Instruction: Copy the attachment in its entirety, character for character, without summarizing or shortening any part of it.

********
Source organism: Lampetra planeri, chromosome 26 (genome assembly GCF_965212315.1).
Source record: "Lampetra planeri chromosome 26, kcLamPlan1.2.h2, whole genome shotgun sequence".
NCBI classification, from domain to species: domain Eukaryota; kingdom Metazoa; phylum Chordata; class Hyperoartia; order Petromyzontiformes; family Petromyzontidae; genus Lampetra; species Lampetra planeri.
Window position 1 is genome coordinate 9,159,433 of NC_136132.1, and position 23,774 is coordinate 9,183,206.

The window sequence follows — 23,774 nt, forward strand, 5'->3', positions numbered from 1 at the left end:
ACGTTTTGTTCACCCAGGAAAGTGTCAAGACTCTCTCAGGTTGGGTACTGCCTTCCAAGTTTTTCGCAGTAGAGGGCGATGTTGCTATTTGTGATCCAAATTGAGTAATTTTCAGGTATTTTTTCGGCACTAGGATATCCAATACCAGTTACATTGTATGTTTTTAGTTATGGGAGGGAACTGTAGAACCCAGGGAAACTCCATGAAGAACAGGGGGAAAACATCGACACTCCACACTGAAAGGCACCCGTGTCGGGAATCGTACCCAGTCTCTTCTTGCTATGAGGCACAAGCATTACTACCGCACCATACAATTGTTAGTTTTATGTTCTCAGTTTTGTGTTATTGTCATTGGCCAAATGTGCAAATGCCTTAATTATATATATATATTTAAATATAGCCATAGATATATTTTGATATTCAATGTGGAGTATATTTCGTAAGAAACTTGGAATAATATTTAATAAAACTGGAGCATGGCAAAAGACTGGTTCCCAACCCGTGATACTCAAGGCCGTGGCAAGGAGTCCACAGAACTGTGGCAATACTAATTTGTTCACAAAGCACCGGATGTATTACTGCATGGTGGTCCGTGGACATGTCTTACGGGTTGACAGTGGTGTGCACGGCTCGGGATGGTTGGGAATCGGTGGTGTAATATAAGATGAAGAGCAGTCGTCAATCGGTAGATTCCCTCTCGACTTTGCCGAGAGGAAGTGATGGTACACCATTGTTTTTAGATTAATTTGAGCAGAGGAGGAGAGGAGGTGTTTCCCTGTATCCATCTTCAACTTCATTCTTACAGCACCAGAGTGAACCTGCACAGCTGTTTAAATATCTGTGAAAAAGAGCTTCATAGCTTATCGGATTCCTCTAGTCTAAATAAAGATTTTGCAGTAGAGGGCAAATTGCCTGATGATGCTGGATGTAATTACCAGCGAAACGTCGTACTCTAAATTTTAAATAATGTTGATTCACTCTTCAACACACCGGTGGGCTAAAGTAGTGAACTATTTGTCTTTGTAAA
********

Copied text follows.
Source organism: Lampetra planeri, chromosome 26 (genome assembly GCF_965212315.1).
Source record: "Lampetra planeri chromosome 26, kcLamPlan1.2.h2, whole genome shotgun sequence".
NCBI classification, from domain to species: domain Eukaryota; kingdom Metazoa; phylum Chordata; class Hyperoartia; order Petromyzontiformes; family Petromyzontidae; genus Lampetra; species Lampetra planeri.
Window position 1 is genome coordinate 9,159,433 of NC_136132.1, and position 23,774 is coordinate 9,183,206.

The window sequence follows — 23,774 nt, forward strand, 5'->3', positions numbered from 1 at the left end:
ACGTTTTGTTCACCCAGGAAAGTGTCAAGACTCTCTCAGGTTGGGTACTGCCTTCCAAGTTTTTCGCAGTAGAGGGCGATGTTGCTATTTGTGATCCAAATTGAGTAATTTTCAGGTATTTTTTCGGCACTAGGATATCCAATACCAGTTACATTGTATGTTTTTAGTTATGGGAGGGAACTGTAGAACCCAGGGAAACTCCATGAAGAACAGGGGGAAAACATCGACACTCCACACTGAAAGGCACCCGTGTCGGGAATCGTACCCAGTCTCTTCTTGCTATGAGGCACAAGCATTACTACCGCACCATACAATTGTTAGTTTTATGTTCTCAGTTTTGTGTTATTGTCATTGGCCAAATGTGCAAATGCCTTAATTATATATATATATTTAAATATAGCCATAGATATATTTTGATATTCAATGTGGAGTATATTTCGTAAGAAACTTGGAATAATATTTAATAAAACTGGAGCATGGCAAAAGACTGGTTCCCAACCCGTGATACTCAAGGCCGTGGCAAGGAGTCCACAGAACTGTGGCAATACTAATTTGTTCACAAAGCACCGGATGTATTACTGCATGGTGGTCCGTGGACATGTCTTACGGGTTGACAGTGGTGTGCACGGCTCGGGATGGTTGGGAATCGGTGGTGTAATATAAGATGAAGAGCAGTCGTCAATCGGTAGATTCCCTCTCGACTTTGCCGAGAGGAAGTGATGGTACACCATTGTTTTTAGATTAATTTGAGCAGAGGAGGAGAGGAGGTGTTTCCCTGTATCCATCTTCAACTTCATTCTTACAGCACCAGAGTGAACCTGCACAGCTGTTTAAATATCTGTGAAAAAGAGCTTCATAGCTTATCGGATTCCTCTAGTCTAAATAAAGATTTTGCAGTAGAGGGCAAATTGCCTGATGATGCTGGATGTAATTACCAGCGAAACGTCGTACTCTAAATTTTAAATAATGTTGATTCACTCTTCAACACACCGGTGGGCTAAAGTAGTGAACTATTTGTCTTTGTAAA